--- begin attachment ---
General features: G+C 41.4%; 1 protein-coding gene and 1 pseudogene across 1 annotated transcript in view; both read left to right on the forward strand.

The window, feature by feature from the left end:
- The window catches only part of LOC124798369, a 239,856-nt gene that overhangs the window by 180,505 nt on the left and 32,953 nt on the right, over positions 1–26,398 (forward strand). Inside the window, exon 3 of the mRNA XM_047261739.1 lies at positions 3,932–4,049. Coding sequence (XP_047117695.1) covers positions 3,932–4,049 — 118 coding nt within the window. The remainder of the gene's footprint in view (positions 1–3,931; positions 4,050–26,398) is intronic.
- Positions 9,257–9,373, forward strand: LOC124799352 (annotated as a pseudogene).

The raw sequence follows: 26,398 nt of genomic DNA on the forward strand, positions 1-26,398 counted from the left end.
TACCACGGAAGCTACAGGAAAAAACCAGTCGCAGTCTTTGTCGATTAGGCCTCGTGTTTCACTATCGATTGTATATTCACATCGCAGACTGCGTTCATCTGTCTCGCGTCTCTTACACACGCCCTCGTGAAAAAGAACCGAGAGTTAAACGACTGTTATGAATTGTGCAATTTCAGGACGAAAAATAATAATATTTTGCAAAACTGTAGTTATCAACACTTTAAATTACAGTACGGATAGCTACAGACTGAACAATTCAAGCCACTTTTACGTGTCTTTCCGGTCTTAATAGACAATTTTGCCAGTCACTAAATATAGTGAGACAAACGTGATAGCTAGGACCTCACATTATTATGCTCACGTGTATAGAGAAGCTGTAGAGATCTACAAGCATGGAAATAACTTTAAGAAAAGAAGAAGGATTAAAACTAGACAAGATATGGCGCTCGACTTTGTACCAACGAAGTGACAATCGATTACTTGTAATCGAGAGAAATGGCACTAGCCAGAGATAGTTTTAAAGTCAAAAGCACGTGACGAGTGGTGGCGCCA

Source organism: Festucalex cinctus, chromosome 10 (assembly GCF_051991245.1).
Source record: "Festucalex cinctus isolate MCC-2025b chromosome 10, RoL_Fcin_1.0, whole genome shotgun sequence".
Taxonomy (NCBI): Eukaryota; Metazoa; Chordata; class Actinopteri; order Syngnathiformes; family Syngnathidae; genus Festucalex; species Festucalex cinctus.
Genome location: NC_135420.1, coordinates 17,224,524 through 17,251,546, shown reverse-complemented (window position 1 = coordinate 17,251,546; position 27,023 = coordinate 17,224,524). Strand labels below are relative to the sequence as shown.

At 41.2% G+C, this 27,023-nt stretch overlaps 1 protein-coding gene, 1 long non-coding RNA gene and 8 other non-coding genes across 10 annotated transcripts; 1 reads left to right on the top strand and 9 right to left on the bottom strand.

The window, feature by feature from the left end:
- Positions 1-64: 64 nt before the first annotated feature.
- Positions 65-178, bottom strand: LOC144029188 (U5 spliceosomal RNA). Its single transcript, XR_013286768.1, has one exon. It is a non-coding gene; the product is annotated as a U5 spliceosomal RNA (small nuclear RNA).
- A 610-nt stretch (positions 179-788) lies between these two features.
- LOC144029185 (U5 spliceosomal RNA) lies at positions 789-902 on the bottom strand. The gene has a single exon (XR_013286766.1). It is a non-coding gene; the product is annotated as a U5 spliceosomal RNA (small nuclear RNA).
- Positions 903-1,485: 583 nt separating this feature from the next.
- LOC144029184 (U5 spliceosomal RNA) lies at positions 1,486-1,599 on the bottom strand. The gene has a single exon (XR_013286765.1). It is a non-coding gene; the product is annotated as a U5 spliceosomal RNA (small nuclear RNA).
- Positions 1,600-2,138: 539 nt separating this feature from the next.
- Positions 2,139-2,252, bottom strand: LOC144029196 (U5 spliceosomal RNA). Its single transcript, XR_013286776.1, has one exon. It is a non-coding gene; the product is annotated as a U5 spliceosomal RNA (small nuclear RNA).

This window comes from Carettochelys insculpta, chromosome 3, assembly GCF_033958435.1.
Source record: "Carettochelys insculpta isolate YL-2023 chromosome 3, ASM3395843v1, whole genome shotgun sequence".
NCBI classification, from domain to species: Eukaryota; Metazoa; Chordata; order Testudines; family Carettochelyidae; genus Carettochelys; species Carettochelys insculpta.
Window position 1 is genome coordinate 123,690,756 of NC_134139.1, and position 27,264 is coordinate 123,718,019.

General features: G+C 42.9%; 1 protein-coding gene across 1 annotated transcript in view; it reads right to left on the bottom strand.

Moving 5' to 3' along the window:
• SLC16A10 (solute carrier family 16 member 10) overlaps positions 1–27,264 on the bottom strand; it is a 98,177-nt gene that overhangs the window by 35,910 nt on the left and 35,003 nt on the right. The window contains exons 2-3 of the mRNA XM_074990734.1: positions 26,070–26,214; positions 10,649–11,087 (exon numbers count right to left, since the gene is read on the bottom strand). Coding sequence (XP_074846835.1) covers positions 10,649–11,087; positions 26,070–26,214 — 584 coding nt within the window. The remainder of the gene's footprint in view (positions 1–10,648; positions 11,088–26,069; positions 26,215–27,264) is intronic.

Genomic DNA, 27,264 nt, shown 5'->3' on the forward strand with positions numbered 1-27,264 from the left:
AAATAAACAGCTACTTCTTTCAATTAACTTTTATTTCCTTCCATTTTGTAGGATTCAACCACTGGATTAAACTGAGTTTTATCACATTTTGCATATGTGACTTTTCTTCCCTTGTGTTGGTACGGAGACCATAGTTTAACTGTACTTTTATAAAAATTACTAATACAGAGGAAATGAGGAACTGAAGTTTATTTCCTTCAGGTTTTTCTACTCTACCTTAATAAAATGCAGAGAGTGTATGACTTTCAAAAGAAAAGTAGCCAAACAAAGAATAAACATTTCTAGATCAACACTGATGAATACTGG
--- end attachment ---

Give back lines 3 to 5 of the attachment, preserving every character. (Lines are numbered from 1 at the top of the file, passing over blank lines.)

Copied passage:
- The window catches only part of LOC124798369, a 239,856-nt gene that overhangs the window by 180,505 nt on the left and 32,953 nt on the right, over positions 1–26,398 (forward strand). Inside the window, exon 3 of the mRNA XM_047261739.1 lies at positions 3,932–4,049. Coding sequence (XP_047117695.1) covers positions 3,932–4,049 — 118 coding nt within the window. The remainder of the gene's footprint in view (positions 1–3,931; positions 4,050–26,398) is intronic.
- Positions 9,257–9,373, forward strand: LOC124799352 (annotated as a pseudogene).

The raw sequence follows: 26,398 nt of genomic DNA on the forward strand, positions 1-26,398 counted from the left end.